Romania has decided to meet, by 2017, the 2% of GDP threshold on defense spending that NATO would like its members to bear in the common defense:
The proposal was made by Romanian president Klaus Iohannis, who, in an official statement on 12 January, firmly pointed to the Ukraine crisis and Russian action as being behind the move.
"Europe and NATO must face the biggest security challenge since the end of the Cold War," said Iohannis. "For the first time, a state is using force in order to redraw its frontiers. All these serious things are happening near our border and cannot be ignored."
"We are NATO members, but this does not mean we have to stay idle and wait for the others to provide us security, paying from their national budgets for us. We have the duty to treat with maturity the situation in the region and to demonstrate that we are a responsible nation. Therefore, I have considered we have to ensure all necessary means to the Romanian Army in order to benefit of all necessary funding for training and for procurement programmes," said Iohannis.
This is good. With an aggressive Russia just one country (for now) away, the need seems more important.
Speaking of Russian aggression:
Over at Quartz, Steve LeVine points to news of Russia and South Ossetia signing an integration treaty. Thomas de Waal of the Carnegie Endowment explains at Carnegie’s website that much of this is formality: Russia was already effectively in control of South Ossetia. And as I’ve pointed out in the past, Russia had staffed key posts in the breakaway provinces and even distributed Russian passports. Nonetheless, this is clearly an escalation in the “frozen” conflict.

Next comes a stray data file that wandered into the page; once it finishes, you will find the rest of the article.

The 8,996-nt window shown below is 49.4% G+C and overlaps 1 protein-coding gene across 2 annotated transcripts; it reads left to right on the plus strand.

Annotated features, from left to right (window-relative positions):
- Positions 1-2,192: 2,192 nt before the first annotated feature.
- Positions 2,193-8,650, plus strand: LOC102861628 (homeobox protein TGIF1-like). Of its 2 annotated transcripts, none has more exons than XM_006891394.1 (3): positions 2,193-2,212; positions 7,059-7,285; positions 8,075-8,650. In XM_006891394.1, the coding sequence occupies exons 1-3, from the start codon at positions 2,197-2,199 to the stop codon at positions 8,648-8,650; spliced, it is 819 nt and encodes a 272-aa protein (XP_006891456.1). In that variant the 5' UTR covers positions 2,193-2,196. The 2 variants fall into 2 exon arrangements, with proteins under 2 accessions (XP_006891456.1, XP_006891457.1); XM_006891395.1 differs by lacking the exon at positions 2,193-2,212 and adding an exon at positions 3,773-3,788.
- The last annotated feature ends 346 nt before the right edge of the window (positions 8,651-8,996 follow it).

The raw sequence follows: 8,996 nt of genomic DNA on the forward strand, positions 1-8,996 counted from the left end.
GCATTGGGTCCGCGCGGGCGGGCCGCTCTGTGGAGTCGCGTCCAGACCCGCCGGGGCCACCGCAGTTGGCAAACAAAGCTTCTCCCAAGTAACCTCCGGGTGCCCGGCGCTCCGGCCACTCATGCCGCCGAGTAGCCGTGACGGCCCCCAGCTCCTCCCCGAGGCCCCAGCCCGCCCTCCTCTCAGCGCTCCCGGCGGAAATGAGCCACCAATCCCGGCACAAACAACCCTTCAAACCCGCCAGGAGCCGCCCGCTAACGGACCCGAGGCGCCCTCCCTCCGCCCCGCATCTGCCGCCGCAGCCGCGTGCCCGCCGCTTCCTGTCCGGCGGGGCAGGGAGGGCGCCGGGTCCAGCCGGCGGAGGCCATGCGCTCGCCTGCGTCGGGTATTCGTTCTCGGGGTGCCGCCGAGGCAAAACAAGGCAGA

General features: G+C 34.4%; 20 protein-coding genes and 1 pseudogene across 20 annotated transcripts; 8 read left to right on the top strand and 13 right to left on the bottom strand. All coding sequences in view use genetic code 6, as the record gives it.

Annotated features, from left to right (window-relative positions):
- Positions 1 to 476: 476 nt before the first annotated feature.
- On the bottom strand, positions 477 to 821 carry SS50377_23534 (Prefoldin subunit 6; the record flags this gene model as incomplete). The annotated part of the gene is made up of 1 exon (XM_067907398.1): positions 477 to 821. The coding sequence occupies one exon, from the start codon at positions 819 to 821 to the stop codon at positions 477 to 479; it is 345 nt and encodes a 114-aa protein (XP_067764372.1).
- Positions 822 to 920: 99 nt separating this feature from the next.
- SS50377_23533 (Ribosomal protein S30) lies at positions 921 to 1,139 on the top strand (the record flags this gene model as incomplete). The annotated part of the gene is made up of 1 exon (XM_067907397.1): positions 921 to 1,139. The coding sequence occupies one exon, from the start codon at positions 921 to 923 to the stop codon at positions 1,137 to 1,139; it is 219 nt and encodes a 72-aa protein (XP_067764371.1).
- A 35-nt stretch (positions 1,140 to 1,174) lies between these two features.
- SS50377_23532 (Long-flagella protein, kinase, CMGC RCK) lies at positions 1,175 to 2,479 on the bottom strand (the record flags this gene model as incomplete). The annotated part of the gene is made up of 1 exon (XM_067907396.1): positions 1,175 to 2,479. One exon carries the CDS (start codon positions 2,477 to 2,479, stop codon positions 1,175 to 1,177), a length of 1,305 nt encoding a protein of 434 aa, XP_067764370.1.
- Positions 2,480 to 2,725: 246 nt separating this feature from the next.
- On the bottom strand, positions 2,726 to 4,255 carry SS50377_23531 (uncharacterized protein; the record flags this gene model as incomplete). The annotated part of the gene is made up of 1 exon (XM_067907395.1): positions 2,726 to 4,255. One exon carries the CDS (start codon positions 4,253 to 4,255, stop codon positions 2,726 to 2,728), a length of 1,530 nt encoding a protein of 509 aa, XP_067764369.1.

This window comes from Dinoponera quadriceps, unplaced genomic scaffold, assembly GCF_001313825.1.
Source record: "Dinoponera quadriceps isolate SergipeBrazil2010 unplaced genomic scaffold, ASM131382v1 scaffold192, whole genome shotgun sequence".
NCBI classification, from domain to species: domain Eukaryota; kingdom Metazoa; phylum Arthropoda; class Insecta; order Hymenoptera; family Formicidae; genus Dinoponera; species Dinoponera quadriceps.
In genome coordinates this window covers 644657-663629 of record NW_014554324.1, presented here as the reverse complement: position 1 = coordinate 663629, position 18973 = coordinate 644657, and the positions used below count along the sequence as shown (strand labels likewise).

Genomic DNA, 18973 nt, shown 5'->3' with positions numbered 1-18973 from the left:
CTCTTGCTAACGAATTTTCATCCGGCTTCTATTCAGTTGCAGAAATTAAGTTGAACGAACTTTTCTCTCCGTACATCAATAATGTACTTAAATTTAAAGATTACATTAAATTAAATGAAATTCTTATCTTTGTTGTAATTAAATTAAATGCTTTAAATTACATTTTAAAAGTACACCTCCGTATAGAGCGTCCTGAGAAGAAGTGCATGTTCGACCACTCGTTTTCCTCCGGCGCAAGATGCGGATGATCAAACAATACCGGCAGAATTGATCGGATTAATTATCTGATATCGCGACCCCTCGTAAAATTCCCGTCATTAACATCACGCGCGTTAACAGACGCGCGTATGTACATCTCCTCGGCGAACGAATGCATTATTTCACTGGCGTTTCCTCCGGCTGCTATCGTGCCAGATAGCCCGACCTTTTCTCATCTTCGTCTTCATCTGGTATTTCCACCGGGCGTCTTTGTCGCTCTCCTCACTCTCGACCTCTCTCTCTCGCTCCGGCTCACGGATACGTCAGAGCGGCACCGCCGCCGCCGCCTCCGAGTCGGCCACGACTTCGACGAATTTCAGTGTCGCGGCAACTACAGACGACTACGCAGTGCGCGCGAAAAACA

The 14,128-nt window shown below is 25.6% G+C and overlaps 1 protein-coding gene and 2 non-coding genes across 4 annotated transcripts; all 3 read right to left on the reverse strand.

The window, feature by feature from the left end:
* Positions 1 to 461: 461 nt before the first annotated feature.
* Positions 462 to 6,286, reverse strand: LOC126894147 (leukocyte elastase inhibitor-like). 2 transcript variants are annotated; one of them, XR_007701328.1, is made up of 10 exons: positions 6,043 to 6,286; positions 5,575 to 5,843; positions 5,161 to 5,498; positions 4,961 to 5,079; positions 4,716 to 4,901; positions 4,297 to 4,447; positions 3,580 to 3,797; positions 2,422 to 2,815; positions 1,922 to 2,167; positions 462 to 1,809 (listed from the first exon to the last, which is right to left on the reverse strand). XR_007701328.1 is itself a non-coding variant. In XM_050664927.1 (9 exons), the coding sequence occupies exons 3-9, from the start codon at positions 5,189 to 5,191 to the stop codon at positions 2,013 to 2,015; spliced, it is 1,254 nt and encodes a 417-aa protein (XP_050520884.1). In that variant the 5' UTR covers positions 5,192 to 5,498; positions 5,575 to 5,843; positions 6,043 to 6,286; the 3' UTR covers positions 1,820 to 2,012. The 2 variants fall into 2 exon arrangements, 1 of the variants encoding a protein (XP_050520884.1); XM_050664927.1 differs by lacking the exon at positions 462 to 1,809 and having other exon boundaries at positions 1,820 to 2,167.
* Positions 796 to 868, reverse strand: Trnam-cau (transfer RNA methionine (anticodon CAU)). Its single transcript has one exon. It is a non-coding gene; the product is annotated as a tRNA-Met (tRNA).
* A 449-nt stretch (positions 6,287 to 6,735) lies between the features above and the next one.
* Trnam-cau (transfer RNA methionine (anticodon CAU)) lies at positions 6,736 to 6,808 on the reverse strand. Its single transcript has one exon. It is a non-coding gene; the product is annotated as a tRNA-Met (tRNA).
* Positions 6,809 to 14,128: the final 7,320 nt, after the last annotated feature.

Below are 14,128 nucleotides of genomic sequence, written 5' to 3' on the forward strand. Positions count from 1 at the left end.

Russia may move slowly because they lack (for now) the military power to impose their will in a lightning blow, but they advance.
NATO as a whole has made a start, too:
NATO's interim agile expeditionary force is now active but planning continues for a permanent "spearhead" unit, the alliance's chief said Wednesday.
Germany, Norway, and the Netherlands are the main contributors right now. I assume units rotate into and out of it over time.
Of course, this unit is really just a mobile Berlin Brigade (from Cold War days) designed to make sure that multiple nations see their troops die early in a war should Russia advance west into NATO.
A tripwire force is better than nothing. But it either deters Russia or gets wiped out if the Russians aren't deterred.
So let's hope NATO seriously works on making its forces capable of fighting and winning in NATO's eastern border regions rather than just going there to die.